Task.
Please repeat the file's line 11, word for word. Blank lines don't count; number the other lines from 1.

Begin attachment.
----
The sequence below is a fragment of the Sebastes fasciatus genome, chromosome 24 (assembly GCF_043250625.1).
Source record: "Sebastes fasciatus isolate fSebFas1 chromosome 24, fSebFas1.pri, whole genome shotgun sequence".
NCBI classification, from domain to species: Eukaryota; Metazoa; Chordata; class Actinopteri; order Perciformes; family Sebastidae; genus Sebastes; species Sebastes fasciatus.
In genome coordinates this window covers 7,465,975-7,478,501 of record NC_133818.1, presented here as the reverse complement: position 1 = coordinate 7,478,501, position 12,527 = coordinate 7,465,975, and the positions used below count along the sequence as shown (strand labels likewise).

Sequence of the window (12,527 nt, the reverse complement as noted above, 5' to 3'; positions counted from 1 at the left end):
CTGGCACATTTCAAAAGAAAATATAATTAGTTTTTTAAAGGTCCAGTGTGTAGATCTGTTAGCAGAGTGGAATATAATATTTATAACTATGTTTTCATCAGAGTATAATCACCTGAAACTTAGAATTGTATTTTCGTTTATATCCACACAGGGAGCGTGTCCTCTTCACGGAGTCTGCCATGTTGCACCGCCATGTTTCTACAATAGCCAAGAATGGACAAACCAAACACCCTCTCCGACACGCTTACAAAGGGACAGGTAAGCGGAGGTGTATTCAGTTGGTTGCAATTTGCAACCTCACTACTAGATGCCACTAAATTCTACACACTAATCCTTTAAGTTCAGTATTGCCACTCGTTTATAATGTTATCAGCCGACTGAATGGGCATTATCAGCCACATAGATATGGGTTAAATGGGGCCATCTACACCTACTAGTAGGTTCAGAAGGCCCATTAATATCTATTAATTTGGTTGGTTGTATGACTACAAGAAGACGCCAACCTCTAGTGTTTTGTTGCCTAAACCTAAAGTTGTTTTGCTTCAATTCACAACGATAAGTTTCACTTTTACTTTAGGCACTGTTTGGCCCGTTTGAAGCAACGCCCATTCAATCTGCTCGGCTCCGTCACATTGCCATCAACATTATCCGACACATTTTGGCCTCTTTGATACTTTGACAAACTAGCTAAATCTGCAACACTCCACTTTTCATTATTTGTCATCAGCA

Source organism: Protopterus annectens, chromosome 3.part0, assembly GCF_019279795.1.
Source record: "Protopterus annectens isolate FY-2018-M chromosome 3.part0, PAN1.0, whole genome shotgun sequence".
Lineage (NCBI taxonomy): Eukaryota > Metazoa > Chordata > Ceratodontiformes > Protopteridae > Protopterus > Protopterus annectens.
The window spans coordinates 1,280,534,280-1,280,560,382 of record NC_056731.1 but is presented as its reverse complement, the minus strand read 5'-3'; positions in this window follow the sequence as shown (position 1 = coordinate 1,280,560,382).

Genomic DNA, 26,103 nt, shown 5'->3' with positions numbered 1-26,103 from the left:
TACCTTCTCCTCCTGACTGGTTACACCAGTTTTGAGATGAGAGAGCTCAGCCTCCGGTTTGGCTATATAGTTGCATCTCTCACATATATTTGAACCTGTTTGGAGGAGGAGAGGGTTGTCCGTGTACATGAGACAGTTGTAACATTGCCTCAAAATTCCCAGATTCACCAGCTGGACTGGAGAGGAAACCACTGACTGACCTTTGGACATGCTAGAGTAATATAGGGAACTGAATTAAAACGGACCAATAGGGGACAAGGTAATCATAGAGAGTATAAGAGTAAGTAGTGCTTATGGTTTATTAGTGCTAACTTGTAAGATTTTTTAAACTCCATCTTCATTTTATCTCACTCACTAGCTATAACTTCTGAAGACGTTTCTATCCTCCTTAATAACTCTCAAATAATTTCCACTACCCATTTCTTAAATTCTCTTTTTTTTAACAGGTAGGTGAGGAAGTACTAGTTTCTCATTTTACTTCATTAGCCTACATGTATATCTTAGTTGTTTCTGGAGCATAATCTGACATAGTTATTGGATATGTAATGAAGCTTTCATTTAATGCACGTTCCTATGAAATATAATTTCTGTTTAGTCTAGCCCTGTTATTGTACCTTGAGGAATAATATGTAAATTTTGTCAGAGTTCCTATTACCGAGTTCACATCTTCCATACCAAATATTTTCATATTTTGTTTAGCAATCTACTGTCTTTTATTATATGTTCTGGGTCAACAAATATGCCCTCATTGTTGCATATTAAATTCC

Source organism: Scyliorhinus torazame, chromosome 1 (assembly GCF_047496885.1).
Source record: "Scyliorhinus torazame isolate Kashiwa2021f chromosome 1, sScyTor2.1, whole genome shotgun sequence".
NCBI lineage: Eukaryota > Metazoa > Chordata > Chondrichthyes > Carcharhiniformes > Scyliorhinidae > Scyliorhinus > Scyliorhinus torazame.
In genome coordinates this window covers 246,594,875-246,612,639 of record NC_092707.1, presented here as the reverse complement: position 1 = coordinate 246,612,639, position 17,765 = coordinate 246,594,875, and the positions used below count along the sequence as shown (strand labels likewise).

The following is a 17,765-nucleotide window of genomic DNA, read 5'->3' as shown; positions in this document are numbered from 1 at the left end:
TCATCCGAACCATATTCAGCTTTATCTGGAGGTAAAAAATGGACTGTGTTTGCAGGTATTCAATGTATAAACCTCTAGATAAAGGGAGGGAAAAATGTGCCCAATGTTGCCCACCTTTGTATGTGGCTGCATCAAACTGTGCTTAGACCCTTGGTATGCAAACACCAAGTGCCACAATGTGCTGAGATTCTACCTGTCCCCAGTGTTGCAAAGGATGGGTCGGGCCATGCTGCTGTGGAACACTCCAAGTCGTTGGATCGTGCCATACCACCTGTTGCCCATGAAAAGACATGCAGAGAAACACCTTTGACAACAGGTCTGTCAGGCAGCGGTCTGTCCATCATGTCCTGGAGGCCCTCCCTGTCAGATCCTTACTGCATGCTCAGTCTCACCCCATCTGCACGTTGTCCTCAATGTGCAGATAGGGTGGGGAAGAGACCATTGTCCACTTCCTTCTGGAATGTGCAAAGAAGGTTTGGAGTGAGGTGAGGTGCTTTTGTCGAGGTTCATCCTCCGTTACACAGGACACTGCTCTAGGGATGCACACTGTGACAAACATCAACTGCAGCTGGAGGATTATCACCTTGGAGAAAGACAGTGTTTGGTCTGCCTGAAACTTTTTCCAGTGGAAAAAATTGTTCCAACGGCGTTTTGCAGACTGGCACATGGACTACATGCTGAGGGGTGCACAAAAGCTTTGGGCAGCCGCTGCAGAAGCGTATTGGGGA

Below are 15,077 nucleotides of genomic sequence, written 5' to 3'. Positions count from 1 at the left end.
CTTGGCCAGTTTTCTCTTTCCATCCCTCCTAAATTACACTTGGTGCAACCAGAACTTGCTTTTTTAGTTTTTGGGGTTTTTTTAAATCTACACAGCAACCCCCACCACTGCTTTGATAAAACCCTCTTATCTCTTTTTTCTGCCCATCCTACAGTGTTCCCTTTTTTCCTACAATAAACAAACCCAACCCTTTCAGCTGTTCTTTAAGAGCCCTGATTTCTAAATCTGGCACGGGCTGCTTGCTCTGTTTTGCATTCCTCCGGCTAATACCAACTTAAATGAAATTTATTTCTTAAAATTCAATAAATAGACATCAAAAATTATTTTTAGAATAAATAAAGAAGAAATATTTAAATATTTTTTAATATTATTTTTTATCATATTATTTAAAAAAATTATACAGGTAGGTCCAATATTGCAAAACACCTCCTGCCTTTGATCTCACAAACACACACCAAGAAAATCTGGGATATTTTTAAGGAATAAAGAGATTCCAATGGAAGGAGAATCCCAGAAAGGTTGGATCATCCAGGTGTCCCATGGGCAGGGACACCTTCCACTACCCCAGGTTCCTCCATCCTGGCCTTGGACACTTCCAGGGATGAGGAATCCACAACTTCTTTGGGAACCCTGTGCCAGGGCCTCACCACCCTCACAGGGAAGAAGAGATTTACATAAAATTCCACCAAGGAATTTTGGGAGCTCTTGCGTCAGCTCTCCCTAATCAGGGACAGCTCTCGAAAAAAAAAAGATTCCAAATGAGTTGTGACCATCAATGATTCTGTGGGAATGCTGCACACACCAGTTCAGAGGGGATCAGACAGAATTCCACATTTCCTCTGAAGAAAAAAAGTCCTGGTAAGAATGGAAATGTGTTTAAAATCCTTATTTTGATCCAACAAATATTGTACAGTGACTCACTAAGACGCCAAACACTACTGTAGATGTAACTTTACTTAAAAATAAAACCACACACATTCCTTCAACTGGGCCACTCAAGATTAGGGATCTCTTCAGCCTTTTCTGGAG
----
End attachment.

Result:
Genomic DNA, 26,103 nt, shown 5'->3' with positions numbered 1-26,103 from the left: